With the elections getting prohibitively expensive, aspiring congressmen are now signing Indentured Servant contracts with their campaign contributors. Widely employed in the 18th century when the poor of Europe would sign a contract to work off their passage to America for a number of years before becoming free, the country has returned to these glory days of yore at the U.S. Congress.

According to the terms of the contract, in exchange for a contribution, representatives agree to vote exactly as their sponsor demands for given number of years. Contracts for prospective Senators usually run for five years and 364 days, leaving them one day as a free, unencumbered legislators, while House of Representative contracts run for the full two years that they serve.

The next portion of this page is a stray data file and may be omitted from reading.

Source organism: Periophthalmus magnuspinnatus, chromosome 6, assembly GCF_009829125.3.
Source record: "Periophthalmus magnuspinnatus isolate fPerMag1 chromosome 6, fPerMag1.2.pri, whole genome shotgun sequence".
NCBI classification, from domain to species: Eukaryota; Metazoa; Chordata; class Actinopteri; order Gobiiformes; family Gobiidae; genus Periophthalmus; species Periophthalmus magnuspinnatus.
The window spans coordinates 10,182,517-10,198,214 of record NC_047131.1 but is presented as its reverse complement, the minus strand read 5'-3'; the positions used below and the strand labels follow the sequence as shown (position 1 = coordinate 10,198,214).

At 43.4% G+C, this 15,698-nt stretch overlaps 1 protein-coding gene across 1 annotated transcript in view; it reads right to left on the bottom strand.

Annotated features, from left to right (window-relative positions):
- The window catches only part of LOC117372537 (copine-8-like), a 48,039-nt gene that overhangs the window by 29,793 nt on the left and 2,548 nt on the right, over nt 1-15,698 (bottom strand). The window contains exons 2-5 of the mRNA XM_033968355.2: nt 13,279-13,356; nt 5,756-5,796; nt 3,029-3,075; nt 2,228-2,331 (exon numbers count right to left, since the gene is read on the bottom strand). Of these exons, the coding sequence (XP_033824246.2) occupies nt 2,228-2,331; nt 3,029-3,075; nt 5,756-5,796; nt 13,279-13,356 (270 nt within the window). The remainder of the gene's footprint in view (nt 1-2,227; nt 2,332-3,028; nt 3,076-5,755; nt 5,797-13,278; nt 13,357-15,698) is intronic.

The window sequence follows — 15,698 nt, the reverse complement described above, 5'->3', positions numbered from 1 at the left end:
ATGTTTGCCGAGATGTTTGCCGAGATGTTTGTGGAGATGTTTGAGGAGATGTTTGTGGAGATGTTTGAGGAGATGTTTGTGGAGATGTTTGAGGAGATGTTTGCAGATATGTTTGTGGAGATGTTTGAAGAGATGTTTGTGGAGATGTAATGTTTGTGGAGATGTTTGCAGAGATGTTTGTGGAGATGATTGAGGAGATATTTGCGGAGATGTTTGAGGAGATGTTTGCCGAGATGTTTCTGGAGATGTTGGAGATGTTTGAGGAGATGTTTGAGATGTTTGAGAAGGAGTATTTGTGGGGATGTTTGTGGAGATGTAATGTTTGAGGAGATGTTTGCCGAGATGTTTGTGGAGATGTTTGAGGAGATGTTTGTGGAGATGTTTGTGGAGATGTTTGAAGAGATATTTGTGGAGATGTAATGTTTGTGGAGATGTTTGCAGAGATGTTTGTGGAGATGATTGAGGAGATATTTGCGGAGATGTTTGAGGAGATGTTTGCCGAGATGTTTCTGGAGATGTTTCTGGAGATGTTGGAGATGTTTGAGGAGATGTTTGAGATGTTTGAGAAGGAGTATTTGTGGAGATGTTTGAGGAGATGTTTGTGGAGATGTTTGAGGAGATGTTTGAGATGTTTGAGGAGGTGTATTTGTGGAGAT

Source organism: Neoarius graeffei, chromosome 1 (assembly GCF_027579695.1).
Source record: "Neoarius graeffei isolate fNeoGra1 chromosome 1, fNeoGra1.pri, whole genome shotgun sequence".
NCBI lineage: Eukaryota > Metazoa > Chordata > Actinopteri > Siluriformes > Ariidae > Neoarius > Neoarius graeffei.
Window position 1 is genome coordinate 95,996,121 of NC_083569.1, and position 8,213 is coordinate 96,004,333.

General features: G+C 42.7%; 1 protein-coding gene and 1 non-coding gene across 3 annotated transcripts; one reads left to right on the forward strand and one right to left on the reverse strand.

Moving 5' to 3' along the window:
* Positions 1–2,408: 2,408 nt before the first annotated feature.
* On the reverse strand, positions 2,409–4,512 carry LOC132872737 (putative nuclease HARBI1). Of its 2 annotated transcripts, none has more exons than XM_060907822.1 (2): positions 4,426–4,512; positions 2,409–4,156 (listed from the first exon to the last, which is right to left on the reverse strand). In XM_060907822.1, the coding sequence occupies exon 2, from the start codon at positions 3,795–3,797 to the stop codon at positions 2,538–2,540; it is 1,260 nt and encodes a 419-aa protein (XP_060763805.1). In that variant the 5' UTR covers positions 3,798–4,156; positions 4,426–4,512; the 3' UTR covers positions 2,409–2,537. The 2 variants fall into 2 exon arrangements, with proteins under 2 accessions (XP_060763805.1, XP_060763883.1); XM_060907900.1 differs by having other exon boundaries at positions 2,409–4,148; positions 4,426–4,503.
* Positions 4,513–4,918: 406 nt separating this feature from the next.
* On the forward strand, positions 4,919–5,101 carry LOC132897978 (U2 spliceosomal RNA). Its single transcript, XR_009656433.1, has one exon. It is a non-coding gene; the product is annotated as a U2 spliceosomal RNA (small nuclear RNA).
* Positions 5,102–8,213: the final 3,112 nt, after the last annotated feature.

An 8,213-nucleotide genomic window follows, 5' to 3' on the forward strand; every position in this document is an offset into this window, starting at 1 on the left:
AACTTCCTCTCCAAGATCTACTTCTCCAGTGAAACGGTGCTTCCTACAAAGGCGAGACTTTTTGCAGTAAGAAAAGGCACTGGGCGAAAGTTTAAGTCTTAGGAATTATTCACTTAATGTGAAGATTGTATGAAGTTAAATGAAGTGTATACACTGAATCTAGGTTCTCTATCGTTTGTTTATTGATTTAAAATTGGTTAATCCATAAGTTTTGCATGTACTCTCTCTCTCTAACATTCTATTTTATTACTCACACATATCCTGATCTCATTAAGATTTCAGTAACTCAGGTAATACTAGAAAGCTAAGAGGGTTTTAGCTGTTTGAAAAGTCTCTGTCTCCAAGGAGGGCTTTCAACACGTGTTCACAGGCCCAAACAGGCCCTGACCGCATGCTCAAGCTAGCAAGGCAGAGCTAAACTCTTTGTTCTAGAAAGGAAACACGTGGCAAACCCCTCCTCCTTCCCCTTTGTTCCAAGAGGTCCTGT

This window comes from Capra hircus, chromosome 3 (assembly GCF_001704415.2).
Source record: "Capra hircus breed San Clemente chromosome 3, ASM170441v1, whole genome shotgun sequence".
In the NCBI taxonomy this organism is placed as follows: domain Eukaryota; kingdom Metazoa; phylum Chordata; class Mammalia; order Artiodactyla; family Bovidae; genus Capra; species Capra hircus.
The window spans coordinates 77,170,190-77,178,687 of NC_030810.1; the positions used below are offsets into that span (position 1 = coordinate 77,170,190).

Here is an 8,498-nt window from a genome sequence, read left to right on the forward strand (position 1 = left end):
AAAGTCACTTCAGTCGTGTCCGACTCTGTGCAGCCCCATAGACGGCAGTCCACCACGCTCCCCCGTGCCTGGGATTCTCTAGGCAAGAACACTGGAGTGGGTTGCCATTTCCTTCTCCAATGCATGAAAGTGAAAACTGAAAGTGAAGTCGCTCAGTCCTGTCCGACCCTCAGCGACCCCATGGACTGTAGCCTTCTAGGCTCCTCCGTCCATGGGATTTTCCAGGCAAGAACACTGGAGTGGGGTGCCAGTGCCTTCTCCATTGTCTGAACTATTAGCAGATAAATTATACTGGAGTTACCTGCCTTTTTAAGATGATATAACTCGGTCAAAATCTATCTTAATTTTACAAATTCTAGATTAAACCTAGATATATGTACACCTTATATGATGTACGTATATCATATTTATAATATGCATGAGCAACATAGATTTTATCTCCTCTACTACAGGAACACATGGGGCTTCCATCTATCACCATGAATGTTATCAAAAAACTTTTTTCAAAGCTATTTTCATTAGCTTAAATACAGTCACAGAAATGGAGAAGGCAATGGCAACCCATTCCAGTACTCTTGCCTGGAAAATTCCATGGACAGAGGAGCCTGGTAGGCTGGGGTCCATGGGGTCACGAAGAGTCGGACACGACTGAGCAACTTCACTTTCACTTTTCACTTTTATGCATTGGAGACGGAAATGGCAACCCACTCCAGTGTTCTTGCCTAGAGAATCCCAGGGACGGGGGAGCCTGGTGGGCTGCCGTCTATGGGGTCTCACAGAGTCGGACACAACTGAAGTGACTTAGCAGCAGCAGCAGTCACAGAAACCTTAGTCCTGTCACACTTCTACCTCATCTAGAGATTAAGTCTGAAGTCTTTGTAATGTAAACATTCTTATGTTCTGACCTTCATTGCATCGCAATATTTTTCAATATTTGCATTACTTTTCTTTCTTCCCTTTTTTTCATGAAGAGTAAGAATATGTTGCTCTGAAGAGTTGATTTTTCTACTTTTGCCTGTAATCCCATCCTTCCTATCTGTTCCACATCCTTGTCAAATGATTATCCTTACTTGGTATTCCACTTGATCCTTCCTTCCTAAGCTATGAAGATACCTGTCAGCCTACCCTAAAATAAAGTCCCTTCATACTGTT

“It works for me,” said a Senator from Louisiana, who chose to remain unnamed. “I vote as my sponsor pleases for almost all of my term, and then I get one day to vote for the good of the people who elected me. Believe me, that one day can be busy… though it’s usually spent signing another Indentured Servant contract for the next term.”

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